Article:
It’s hard not to think of vampires when you think of bats, and while many bats are harmless and helpful fruit- and insect-eaters, not all bats play so nice. There are some that embrace their vampire connections, and they are known, quite unimaginatively, as vampire bats.
There are three species of vampire bat, and each is so unique that they are placed in a separate genus (Desmodus, Diphylla, and Diaemus, for those who are interested). You can find these extra-creepy bats in Central and South America. Their preferred habitats are in tropical and subtropical areas, and they require dark places for roosting, such as caves, wells, hollow trees and buildings.
Vampire bats are not overly large animals, with all species ranging in length from seven to nine centimetres. They have greyish brown fur, and in general, look fairly bat-like. They do not have nose leafs life fruit bats — they make do with naked nose pads with grooves in them. Vampire bats are also more suited to moving on the ground than other bat species, using their wings to propel them across the ground in a bounding gait.
You may have guessed — or already know — why vampire bats are named after the mythological Transylvanian monsters. Yes, these bats do suck blood. Common vampire bats feed primarily on mammalian blood, while hairy-legged vampire bats and white-winged vampire bats are more partial to bird blood. They feed only at night, so you don’t need to worry about being attacked by vampire bats (or vampires) when the sun is out.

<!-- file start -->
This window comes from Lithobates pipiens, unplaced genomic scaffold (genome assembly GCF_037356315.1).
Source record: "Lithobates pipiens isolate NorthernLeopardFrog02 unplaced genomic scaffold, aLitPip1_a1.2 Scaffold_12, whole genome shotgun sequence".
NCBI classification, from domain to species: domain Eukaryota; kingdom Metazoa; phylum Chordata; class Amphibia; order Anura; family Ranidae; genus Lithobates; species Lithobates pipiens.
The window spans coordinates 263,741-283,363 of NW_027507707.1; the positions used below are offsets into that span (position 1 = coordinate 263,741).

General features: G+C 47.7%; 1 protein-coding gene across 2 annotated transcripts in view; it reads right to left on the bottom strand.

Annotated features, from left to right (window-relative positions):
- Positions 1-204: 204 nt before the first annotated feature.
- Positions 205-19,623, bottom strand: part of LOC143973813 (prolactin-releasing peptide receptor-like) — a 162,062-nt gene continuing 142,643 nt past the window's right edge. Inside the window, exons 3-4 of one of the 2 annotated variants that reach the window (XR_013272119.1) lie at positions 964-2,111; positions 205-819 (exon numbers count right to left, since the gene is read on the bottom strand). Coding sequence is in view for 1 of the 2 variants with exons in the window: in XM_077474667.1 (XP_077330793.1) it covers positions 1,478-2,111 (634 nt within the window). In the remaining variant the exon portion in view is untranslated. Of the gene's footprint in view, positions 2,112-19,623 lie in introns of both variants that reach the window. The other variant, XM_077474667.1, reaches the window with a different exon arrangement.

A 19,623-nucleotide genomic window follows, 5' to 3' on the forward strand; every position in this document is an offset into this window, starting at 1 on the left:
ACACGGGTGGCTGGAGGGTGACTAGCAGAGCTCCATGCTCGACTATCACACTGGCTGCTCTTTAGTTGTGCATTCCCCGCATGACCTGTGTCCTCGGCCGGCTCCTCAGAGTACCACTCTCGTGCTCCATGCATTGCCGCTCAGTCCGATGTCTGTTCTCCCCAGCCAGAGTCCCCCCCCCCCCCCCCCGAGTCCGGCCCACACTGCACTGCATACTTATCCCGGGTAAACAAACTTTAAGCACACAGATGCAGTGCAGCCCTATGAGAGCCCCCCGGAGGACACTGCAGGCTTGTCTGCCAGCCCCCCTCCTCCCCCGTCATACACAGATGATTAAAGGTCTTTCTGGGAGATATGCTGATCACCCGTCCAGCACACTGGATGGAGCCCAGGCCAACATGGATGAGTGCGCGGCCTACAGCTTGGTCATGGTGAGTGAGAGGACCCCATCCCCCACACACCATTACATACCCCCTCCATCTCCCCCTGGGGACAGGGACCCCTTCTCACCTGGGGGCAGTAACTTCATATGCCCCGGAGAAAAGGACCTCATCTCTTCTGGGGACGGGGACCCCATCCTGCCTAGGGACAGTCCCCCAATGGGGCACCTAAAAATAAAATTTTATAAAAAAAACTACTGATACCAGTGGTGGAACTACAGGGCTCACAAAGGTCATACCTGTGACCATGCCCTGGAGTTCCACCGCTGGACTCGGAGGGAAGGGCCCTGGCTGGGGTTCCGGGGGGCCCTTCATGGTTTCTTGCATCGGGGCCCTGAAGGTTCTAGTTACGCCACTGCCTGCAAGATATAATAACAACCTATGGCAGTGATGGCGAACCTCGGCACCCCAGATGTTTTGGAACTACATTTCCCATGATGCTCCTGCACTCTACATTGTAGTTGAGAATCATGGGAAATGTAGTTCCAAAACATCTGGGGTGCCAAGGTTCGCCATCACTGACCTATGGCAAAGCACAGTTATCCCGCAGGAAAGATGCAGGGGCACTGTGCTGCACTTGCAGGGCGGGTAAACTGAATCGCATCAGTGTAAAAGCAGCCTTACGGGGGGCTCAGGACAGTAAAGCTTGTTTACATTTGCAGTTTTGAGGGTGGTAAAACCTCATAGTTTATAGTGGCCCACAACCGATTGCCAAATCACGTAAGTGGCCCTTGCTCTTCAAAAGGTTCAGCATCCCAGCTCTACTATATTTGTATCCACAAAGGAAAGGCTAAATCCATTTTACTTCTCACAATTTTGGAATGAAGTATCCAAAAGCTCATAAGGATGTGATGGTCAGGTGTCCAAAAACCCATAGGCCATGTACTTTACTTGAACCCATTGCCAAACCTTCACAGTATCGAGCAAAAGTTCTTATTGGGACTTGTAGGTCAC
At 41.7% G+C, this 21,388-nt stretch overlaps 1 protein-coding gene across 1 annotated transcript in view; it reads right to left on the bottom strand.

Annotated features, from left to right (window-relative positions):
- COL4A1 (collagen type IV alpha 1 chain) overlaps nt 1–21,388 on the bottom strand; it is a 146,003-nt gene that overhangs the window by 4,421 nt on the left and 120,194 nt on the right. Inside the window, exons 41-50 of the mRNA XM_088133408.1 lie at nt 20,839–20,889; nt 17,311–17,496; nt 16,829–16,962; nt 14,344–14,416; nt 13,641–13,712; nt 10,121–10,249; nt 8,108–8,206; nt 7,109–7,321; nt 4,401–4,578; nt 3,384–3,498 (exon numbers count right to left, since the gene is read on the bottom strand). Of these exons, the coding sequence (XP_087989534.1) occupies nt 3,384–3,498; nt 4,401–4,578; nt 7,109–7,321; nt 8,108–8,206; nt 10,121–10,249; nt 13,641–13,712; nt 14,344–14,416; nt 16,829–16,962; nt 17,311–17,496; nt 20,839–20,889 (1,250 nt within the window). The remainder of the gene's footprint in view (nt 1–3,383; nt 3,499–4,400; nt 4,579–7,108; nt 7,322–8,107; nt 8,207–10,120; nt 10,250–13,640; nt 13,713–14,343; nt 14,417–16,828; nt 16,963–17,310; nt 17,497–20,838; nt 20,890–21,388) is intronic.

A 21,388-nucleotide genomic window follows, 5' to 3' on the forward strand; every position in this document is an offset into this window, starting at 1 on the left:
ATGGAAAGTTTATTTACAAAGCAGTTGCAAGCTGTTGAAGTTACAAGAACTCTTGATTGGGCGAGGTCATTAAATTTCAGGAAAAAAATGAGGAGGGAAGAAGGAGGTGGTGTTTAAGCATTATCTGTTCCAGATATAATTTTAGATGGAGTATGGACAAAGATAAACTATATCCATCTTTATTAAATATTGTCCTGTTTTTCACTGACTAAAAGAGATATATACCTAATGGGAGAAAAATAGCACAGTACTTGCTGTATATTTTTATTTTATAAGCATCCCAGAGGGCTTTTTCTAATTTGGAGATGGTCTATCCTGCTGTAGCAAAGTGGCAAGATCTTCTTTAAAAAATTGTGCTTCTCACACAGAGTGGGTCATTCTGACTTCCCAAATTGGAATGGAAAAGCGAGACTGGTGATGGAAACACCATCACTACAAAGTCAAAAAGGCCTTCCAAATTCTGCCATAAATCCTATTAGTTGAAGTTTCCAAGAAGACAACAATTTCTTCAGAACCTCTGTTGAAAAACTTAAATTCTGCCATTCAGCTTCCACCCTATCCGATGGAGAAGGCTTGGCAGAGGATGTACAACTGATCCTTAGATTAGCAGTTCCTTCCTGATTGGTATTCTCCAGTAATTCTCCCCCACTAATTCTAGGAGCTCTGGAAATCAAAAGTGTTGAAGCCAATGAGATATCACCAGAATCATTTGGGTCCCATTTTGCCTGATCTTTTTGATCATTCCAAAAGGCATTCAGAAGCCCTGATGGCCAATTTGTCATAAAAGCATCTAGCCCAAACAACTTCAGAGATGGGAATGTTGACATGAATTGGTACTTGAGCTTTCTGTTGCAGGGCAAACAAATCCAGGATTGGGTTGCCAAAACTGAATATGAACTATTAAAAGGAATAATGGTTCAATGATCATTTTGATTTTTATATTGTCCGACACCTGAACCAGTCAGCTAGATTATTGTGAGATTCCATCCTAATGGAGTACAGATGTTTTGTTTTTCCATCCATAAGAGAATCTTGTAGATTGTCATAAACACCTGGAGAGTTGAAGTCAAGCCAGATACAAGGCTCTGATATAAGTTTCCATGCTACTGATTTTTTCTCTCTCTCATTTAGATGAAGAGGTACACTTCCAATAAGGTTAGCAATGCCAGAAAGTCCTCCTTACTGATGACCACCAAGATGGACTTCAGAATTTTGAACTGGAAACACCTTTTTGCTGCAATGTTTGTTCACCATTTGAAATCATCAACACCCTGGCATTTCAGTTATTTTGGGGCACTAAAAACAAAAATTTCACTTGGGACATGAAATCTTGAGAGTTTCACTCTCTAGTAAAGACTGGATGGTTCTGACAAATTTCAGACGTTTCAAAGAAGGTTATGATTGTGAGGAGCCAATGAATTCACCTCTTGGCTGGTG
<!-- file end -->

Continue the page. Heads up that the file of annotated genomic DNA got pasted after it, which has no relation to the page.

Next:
Subsisting solely on blood is a very specialized diet, and vampire bats have some amazing adaptations as a result. They have thermoreceptors in their noses, which are used to locate areas where blood flows close to their prey’s skin. There’s even an area in vampire bats’ brains that is similar in appearance and location to infrared receptors in snakes, as the bats are capable of using infrared to find blood on their prey.
Once the blood is located, the bats have to find a way to access it. They do this with their razor sharp teeth — teeth that lack enamel so they are always incredibly sharp. Once they slice into their poor victim’s skin, vampire bats use their saliva, which is full of anticoagulants, to keep the wound bleeding.
Vampire bats also have a special digestive system to cope with their sanguine diet. To get the nutrients they need, bats typically drink about 20 grams of blood per feeding — which is a lot for creatures that weigh an average of 40 grams. That added weight is a problem for flight animals, so the bats have to jettison some of that extra cargo before they take off and return home. Therefore, their digestive system is designed to digest the blood as soon as possible, and pass on the extra liquid to the kidneys so it can be excreted. Typically, vampire bats start to urinate within two minutes of feeding. That’s some pretty quick digestion!
While the picture I’ve painted of vampire bats is one of evil, blood-sucking monsters, vampire bats aren’t all bad. At least, they’re nice to (most) members of their own species. Highly social animals, vampire bats live in colonies consisting groups of females and a few resident males. Non-resident males are shunned and live in separate groups.
Within colonies, vampire bats may share food with bats that are related to them, or bats that they know. A vampire bat can go only two days without feeding, so often a starving bat will beg another for food when sources of meals are scarce. The donor bat will then regurgitate a bit of blood for the beggar to consume. The exact nature of these relationships is still being studied, but it just goes to show that vampire bats are not self-serving, malicious creatures.
Vampire bats have been known to carry rabies, but it is very rare for a vampire bat to pass the disease on to humans. So don’t be afraid of these amazing animals! They are also medically useful, with compounds in their saliva being used in medicine to increase blood flow in stroke patients. See, vampires are friendly after all!